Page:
The name of the village, and also of Letcombe Bassett, probably derives from the Saxon ‘Ledge Valley’, or possibly incorporates a personal name as ‘Leoda’s Valley’. It could also be Celtic Leito-Cwm, that is ‘Grey Valley’, or possibly Leito-Camp meaning ‘Grey Open Land on the Outskirts of a Roman Settlement’. The Roman site might be Belmont, at Wantage, or Segsbury Castle hillfort. An old legend says the name really stems from a battle at this latter site between Danes and Saxons, when the enemy’s blood ran down the valley and the villagers shouted, "Let it come! Let it come!"
Segsbury or Letcombe Castle is a huge Iron Age hillfort covering twenty-seven acres. The name ‘Segsbury’ may be partly Celtic and partly Saxon in origin. Sego-Byrig literally means ‘Powerful Fort’, but the two halves should not be translated together. To the Saxons it would have been ‘The Fort called (by the Celtic British) Seg. . .’ The Celtic suffix has been lost forever, but if the Saxons had made a straight translation, the name would have been Segedunum originally, like Wallsend in Northumberland. The deep hollow near Segsbury is known locally as the Devil’s Punchbowl. It was into this that Old Nick apparently disappeared after ploughing the Devil’s Ditch across the Downs.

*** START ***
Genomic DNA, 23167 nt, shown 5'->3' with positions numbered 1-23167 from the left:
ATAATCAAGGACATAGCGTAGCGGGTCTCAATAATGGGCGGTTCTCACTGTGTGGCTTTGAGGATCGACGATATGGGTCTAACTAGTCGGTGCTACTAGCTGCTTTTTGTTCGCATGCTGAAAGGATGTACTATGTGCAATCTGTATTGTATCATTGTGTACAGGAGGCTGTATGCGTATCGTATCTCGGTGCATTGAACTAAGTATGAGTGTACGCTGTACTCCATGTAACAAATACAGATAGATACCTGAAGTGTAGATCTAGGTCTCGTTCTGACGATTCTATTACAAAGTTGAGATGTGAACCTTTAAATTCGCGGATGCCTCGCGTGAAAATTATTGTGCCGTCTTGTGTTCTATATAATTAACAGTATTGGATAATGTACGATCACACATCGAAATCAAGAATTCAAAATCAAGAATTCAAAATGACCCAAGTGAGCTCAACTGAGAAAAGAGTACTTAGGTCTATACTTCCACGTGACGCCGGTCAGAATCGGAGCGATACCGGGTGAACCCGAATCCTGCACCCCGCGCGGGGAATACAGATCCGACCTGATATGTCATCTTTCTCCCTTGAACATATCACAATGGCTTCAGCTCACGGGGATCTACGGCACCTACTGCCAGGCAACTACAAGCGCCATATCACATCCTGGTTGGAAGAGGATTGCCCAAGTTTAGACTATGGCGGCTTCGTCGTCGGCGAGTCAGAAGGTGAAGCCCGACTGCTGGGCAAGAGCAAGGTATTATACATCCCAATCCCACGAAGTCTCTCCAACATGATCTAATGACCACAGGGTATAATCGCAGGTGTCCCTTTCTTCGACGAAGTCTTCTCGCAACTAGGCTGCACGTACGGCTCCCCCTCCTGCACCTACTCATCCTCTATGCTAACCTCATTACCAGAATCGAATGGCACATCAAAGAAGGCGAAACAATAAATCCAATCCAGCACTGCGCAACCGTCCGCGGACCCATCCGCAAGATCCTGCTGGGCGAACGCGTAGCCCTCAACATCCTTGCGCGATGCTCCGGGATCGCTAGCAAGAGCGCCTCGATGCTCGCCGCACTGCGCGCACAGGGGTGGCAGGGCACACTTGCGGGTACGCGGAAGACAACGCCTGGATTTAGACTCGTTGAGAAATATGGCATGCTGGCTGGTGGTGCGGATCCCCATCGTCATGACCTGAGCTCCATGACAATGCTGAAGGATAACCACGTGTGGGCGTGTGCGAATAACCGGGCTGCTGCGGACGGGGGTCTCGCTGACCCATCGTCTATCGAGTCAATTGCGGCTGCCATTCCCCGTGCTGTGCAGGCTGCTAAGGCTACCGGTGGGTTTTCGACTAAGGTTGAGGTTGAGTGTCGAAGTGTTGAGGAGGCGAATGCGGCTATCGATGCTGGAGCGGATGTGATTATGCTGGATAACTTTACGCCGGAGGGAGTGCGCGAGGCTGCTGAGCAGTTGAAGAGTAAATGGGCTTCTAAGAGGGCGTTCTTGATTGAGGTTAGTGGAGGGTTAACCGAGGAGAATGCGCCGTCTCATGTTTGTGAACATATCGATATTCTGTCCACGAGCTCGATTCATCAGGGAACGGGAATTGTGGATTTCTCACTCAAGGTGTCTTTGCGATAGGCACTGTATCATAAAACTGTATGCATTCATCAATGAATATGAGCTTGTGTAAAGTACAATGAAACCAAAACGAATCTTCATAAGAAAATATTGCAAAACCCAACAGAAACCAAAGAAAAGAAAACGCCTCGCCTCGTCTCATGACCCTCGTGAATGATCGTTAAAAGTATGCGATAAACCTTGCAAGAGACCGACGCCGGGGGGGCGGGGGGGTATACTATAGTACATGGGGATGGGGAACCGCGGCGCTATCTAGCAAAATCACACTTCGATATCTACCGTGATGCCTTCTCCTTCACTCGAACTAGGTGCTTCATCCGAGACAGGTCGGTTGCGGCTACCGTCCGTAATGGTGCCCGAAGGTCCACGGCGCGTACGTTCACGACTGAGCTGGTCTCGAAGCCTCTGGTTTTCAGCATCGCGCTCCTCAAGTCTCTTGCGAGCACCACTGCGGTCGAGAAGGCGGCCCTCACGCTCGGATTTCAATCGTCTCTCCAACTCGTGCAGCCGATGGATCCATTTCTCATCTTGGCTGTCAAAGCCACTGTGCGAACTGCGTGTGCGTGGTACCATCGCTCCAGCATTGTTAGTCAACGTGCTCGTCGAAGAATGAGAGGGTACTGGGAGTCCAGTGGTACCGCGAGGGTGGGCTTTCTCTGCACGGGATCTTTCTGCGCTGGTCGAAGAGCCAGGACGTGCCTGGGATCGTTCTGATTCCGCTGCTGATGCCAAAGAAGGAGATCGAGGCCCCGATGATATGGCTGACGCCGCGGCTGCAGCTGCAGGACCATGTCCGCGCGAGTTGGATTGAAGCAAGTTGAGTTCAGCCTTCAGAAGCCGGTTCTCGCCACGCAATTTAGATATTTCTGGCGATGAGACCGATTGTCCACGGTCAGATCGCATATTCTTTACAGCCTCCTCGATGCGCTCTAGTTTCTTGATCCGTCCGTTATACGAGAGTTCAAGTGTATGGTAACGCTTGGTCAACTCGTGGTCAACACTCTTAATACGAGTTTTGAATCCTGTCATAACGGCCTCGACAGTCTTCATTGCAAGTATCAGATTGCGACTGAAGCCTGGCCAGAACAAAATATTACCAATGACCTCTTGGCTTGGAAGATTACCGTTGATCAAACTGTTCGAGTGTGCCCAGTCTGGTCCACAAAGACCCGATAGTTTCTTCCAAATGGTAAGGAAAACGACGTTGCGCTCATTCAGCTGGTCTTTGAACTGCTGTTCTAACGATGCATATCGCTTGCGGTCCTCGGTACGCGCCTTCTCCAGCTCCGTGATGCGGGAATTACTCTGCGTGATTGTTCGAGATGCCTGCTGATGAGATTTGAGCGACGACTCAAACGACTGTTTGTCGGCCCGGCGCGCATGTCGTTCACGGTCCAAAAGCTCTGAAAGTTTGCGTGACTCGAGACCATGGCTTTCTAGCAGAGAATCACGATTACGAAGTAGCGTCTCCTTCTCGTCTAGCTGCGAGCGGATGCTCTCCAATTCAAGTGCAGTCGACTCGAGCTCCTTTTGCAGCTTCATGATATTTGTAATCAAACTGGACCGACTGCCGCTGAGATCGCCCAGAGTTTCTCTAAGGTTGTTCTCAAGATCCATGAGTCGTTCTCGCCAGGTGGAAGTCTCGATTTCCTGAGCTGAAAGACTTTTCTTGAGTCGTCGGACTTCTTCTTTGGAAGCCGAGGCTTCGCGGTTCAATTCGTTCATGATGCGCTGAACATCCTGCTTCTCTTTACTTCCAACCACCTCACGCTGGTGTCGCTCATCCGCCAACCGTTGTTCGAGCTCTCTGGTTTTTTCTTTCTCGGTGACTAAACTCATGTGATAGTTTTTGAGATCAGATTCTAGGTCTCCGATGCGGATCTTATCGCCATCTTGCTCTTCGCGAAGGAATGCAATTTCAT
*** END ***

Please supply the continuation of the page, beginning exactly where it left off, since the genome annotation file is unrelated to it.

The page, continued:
The Regis suffix shows the manor was a Royal one. Its court rolls are thought to be the oldest in the country. The present 'Old Manor' is an early 17th century building with a late 17th century granary on staddle stones and an early 18th century dovecote. 'Letcombe Manor' that replaced it, in status, was a late Georgian building, now replaced by retirement homes. Antwick’s Manor (previously the 'Moat House') is largely a Victorian Jacobethan mansion built by ‘Boss’ Croker after making his fortune in New York. It stands on the site of a medieval hunting lodge, used by King John while riding the Downs, which survived with its moat and fortified gatehouse into the 18th century. This was at one time the home of John Estbury who founded the well-known almshouses at Lambourn. His aunt has a memorial brass in the parish church. Estbury was followed in his residence by one of the many branches of the Berkshire Hyde family. The relations of both families, the Fettiplaces, owned the minor manor of Woodhill and have a good baroque wall monument also in the church. This 15th century building has a massive 13th century tower. Internal treasures include remnants of 14th century stained glass, including a figure of Christ and some heraldic shields. Ashmole recorded a now lost figure of John Mermill with his hunting horn. An obelisk in the churchyard stands as a memorial to a Maori chief, George King Hipango, who died of tuberculosis at the vicarage whilst training to be a Christian missionary. He was only nineteen. Other notable buildings in the village include the Greyhound Inn, with its unusual early 19th century brickwork using black glazed headers and Flemish bond. From its steps, the Riot Act was read for the first time in England, after some of the villagers got a little out of control one Bonfire Night in the early 1900s. The burning effigy of the unpopular owner of Antwick’s Manor, which they pushed to its gates on a cart, was apparently not best appreciated.
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